Web Accessibility Help
There are actions you can take to adjust your web browser to make your web experience more accessible.
I am blind or can’t see very well
If you have trouble seeing web pages, the US Social Security Administration offers these tips(link is external) for optimizing your computer and browser to improve your online experience.
- Use your computer to read web pages out loud(link is external)
- Use the keyboard to navigate screens(link is external)
- Increase text size(link is external)
- Magnify your screen(link is external)
- Change background and text colors(link is external)
- Make your mouse pointer more visible(link is external) (Windows only)
I find a keyboard or mouse hard to use
If you find a keyboard or mouse difficult to use, speech recognition software such as Dragon NaturallySpeaking(link is external) may help you navigate web pages and online services. This software allows the user to move focus around a web page or application screen through voice controls.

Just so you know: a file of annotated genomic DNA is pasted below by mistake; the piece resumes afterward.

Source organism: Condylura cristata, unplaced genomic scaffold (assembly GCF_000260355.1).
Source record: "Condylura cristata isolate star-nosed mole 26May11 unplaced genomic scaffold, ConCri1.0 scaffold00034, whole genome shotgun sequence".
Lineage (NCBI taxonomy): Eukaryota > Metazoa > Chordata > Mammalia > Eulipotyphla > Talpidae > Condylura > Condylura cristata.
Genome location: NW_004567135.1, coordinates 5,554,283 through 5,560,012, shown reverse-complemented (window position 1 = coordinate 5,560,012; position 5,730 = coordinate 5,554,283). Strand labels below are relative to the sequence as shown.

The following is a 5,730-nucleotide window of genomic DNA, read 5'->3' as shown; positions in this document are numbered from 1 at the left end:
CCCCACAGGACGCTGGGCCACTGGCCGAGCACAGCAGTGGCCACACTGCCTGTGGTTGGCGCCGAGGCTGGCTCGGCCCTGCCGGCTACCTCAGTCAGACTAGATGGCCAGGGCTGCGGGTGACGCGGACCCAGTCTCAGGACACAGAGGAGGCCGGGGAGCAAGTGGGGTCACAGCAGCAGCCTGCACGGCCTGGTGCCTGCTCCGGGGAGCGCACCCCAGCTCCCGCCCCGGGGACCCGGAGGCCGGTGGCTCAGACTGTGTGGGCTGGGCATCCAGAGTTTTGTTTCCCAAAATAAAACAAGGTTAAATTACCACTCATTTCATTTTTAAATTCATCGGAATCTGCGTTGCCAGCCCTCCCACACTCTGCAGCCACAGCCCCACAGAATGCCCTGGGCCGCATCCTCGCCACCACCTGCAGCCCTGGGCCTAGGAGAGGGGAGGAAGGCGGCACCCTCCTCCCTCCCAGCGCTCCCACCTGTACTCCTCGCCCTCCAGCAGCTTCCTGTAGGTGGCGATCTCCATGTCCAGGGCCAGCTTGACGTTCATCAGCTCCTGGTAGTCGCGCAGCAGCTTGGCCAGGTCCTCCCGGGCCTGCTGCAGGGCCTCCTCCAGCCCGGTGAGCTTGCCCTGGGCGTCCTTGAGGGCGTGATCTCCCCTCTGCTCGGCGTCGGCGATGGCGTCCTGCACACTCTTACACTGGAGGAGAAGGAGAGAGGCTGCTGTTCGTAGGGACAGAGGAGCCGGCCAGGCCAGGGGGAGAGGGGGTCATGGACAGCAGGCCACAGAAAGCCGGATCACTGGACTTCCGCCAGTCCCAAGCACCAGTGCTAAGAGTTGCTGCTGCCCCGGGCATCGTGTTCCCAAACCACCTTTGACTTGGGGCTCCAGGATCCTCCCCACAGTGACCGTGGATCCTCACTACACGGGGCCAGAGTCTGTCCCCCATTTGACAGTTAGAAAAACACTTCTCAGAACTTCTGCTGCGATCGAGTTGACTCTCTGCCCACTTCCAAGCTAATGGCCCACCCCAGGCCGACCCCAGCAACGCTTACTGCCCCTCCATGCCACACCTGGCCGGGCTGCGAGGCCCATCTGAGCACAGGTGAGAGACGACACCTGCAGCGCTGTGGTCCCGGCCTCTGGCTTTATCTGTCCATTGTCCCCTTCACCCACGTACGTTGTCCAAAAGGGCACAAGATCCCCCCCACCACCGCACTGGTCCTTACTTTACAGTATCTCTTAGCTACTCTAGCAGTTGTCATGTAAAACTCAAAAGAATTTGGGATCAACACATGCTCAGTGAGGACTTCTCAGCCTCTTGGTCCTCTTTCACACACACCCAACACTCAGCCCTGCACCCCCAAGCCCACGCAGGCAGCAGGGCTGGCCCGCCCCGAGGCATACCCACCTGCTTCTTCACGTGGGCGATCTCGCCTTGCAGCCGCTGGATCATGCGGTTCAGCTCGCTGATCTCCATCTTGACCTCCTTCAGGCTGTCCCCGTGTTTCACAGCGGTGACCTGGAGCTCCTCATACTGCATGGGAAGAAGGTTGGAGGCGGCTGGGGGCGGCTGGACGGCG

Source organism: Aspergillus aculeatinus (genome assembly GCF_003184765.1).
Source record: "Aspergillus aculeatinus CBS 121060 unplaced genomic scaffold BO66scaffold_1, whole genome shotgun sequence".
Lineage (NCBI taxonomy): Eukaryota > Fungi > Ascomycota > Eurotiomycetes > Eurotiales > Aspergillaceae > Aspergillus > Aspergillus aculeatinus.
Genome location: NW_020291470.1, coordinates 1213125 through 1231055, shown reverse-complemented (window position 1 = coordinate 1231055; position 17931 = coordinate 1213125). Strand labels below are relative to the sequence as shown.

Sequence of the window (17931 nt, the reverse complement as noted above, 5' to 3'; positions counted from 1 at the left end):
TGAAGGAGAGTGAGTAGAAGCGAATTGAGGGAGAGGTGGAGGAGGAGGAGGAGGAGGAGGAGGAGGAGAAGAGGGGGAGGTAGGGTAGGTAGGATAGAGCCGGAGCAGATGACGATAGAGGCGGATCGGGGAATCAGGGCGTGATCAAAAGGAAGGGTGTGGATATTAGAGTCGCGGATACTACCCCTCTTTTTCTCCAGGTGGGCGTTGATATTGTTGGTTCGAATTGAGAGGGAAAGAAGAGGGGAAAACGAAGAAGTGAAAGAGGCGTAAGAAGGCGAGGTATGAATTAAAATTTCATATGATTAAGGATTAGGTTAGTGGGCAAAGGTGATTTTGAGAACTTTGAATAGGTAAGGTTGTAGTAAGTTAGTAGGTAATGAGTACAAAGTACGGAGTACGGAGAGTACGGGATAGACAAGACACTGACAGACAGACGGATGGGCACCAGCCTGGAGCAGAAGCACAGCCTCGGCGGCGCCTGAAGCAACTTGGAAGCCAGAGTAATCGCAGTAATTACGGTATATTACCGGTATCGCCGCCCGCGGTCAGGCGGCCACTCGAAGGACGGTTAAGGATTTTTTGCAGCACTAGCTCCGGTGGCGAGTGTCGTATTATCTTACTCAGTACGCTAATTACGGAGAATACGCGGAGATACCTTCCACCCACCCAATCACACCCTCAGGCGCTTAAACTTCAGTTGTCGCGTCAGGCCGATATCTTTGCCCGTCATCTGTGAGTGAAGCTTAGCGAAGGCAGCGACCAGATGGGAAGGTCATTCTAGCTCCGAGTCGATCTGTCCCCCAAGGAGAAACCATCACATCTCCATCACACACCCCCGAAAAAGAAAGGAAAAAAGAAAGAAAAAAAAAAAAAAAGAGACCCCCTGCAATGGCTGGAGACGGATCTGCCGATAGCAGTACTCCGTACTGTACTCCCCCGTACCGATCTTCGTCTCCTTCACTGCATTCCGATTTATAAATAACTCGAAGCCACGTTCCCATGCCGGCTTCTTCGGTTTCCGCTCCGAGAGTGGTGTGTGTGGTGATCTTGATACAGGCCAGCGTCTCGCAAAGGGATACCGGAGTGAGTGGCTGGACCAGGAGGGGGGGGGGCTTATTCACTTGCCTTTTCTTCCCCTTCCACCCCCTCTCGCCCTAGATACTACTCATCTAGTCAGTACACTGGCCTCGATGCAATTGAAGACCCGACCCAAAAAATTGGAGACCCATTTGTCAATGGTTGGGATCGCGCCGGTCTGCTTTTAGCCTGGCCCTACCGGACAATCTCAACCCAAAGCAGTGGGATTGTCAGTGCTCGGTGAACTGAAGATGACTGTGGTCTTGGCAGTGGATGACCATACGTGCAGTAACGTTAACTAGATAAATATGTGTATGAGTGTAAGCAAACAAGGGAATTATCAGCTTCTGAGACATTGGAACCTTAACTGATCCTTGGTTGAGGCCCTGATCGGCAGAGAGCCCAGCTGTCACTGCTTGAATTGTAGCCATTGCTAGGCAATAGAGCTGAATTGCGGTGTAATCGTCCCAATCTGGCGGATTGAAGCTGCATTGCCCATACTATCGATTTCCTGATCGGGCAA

I am deaf or hard of hearing
If you are deaf or hard of hearing, there are several accessibility features available to you.
A text transcript is a text equivalent of audio information that includes spoken words and non-spoken sounds such as sound effects. NAR is working on adding transcripts to all scripted video and audio content.
A caption is transcript for the audio track of a video presentation that is synchronized with the video and audio tracks. Captions are generally rendered visually by being superimposed over the video, which benefits people who are deaf and hard-of-hearing, and anyone who cannot hear the audio (e.g., when in a crowded room). Most of NAR’s video content includes captions. Learn how to turn captioning on and off in YouTube.(link is external)
Your computer, tablet, or mobile device has volume control features. Each video and audio service has its own additional volume controls. Try adjusting both your device’s volume controls and your media players’ volume controls to optimize your listening experience.